Evolution, Ecology, and Behavior News
Many animals have evolved to tolerate extreme environments, including being able to survive crushing pressures of ocean trenches, unforgiving heat of deserts, and limited oxygen high in the mountains. These animals are often highly specialized to live in these specific environments, limiting them from moving to new locations. Yet, there are rare examples of species that once lived in harsh environments but have since colonized more temperate settings.
Students at the University of Illinois Urbana-Champaign once again hosted “Owl Night,” a public outreach event where people of all ages can learn about owl behavior and ecology, and if they’re lucky, see an owl up close. Owl Night takes place on two separate nights: November 1st at Kennekuk County Park, and November 8th at Homer Lake. At Owl Night, participants can learn about owls through a series of hands-on activities, including dissection of owl pellets, examination of owl feathers under a microscope, tracking owls by hand using radiotelemetry, and more!
Researchers have created a model that can calculate the energetics involved when one organism stabs another with its fangs, thorns, spines or other puncturing parts. Because the model can be applied to a variety of organisms, it will help scientists study and compare many types of biological puncturing tools, researchers said. It also will help engineers develop new systems to efficiently pierce materials or resist being pierced.
Longtime professor and director honored for research, teaching, and mentoringWhen Carla Eva Cáceres was a sophomore studying biology at the University of Michigan, she heard of an internship that would put her on a boat in Lake Michigan doing research. She hesitated.
In 1868, the naturalist Charles Darwin wrote that differences in plumage coloration between male and female birds of the same species were likely the result of sexual selection: Female birds – he used the peahen and peacock as an example – seemed to prefer the showiest males. A new study of thrushes offers evidence that another dynamic is at play, and helps explain why this phenomenon, called sexual dichromatism, is not universal among birds, its authors say.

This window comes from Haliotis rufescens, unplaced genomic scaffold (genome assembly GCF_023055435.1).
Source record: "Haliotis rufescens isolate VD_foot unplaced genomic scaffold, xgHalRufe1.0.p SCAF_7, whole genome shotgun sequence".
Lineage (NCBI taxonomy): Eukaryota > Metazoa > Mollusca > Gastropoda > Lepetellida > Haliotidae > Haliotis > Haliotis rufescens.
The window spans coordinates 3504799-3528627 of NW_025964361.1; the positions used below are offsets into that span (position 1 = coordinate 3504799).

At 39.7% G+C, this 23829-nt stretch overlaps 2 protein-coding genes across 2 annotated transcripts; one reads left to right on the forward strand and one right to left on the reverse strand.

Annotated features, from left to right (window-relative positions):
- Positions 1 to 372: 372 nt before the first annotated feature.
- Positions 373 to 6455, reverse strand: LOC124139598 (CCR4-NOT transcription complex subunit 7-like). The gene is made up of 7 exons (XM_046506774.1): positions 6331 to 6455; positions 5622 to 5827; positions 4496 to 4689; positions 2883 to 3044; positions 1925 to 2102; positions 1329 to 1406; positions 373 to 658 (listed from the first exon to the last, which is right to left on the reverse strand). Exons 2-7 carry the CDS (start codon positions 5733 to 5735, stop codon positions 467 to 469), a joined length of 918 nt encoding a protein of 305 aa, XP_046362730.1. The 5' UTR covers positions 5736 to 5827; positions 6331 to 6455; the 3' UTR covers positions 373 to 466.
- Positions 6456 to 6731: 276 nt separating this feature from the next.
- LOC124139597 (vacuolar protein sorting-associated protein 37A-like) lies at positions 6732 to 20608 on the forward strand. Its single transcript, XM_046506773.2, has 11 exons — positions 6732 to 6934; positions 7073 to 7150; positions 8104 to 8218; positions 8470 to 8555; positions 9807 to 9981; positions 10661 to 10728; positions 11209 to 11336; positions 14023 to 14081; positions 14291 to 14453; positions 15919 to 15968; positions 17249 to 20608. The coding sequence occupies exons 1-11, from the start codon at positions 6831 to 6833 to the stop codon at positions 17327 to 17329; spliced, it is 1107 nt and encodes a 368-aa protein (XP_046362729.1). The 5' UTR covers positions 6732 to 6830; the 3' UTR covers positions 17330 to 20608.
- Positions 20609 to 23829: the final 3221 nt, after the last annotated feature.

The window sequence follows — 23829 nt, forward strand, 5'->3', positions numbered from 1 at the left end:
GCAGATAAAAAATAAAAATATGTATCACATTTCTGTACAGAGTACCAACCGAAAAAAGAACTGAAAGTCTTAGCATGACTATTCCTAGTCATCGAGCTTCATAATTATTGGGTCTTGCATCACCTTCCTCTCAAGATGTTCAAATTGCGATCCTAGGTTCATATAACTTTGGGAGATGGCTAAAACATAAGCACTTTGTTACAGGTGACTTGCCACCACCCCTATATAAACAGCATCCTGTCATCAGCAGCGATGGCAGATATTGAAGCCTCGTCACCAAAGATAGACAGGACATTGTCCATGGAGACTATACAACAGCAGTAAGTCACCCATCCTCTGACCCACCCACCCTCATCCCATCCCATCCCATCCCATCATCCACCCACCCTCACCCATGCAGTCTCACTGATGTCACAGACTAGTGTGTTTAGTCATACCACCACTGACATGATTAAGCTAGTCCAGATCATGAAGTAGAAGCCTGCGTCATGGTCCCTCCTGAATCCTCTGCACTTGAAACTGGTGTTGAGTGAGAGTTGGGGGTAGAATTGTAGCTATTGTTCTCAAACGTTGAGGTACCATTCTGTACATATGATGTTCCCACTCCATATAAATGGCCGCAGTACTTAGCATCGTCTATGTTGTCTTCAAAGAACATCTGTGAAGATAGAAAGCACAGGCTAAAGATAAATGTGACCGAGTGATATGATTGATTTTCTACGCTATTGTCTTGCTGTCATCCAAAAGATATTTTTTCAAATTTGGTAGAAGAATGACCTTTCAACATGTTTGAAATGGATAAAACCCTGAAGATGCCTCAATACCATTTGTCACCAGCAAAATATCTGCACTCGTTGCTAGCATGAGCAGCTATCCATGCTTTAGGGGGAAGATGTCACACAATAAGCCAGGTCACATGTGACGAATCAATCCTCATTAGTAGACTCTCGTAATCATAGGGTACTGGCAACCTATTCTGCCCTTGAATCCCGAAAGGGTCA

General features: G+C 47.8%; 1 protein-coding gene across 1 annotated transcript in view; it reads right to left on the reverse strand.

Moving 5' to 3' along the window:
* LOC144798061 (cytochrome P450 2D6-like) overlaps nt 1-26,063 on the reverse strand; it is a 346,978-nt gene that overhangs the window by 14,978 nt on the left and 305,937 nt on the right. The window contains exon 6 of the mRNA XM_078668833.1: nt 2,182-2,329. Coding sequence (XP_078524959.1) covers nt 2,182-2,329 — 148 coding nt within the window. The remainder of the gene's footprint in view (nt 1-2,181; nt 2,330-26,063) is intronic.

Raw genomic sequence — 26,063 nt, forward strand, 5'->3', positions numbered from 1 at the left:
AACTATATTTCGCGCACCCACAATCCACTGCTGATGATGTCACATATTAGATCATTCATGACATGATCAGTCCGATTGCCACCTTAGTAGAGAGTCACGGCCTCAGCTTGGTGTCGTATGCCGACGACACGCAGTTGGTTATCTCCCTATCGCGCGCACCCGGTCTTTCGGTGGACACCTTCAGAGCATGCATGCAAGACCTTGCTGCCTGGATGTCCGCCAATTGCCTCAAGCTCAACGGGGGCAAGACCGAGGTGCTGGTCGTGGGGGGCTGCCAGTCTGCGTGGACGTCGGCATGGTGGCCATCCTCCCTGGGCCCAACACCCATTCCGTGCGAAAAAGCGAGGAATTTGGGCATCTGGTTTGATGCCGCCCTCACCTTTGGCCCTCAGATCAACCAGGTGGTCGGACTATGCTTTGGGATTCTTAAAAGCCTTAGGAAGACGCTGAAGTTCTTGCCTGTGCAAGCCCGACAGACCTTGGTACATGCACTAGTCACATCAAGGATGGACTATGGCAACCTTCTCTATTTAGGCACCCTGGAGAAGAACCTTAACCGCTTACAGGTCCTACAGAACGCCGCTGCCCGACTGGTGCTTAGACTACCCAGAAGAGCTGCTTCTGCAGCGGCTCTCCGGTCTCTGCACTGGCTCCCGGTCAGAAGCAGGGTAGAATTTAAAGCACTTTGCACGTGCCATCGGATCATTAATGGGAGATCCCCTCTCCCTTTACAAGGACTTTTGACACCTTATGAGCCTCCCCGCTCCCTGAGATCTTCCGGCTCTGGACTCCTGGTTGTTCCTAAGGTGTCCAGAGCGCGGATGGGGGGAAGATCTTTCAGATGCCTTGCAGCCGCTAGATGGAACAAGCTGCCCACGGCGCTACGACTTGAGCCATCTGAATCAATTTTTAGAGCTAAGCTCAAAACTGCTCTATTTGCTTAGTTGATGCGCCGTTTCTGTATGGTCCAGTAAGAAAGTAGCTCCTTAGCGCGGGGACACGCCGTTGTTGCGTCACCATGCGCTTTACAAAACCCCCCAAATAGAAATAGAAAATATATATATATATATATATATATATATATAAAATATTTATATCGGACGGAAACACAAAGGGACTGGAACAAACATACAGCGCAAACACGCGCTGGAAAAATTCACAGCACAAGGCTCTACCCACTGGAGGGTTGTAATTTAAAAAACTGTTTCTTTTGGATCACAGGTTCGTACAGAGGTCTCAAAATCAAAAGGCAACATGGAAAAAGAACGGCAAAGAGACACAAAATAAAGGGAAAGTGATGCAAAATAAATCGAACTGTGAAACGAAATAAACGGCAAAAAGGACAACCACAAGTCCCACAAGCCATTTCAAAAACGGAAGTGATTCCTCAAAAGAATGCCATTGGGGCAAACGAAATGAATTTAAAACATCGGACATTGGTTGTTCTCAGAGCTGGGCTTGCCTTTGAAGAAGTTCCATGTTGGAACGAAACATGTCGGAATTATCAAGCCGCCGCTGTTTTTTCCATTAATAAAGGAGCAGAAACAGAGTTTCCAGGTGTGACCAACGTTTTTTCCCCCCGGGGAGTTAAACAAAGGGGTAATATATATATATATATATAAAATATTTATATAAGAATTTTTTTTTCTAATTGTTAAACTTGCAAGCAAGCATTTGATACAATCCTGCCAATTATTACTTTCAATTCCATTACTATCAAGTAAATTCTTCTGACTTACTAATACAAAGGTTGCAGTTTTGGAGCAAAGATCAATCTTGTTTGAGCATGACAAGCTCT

Cowbirds need to grow up alongside two host nestlings — no more and no less — to maximize their own survival
The College of LAS has selected winners of this year’s teaching and advising awards. Professors, graduate students, lecturers, and an advisor have been honored for their service.
"The College of LAS is enormously proud of the recipients of this year's teaching and advising awards," said Venetria K. Patton, Harry E. Preble Dean of the College of LAS. "Teaching and advising has always required devotion, and in today's environment the challenge has been even greater. We're fortunate to have these compassionate, adaptable, and creative individuals working to make futures brighter for our students."
Nearly 20 new faculty have joined the College of LAS this fall, with their research and teaching interests ranging from African American religious diversity to the human brain and the role of law during periods of crisis. Daniel Miller is a new faculty member in the Department of Evolution, Ecology, and Behavior
Females spend more time at nest after hearing cowbird alarm
Across North America, hundreds of bird species waste time and energy raising chicks that aren’t their own. They’re the victims of a “brood parasite” called the cowbird, which adds its own egg to their clutch, tricking another species into raising its offspring.
Animals can influence their offspring through multiple signals starting from fertilization to after birth. However, researchers have seldom looked at how these different signals work together to influence behavior. In a new study, postdoctoral researcher Jennifer Hellmann in the Bell Lab investigated how changes in sperm and paternal care influence the offspring of threespine sticklebacks.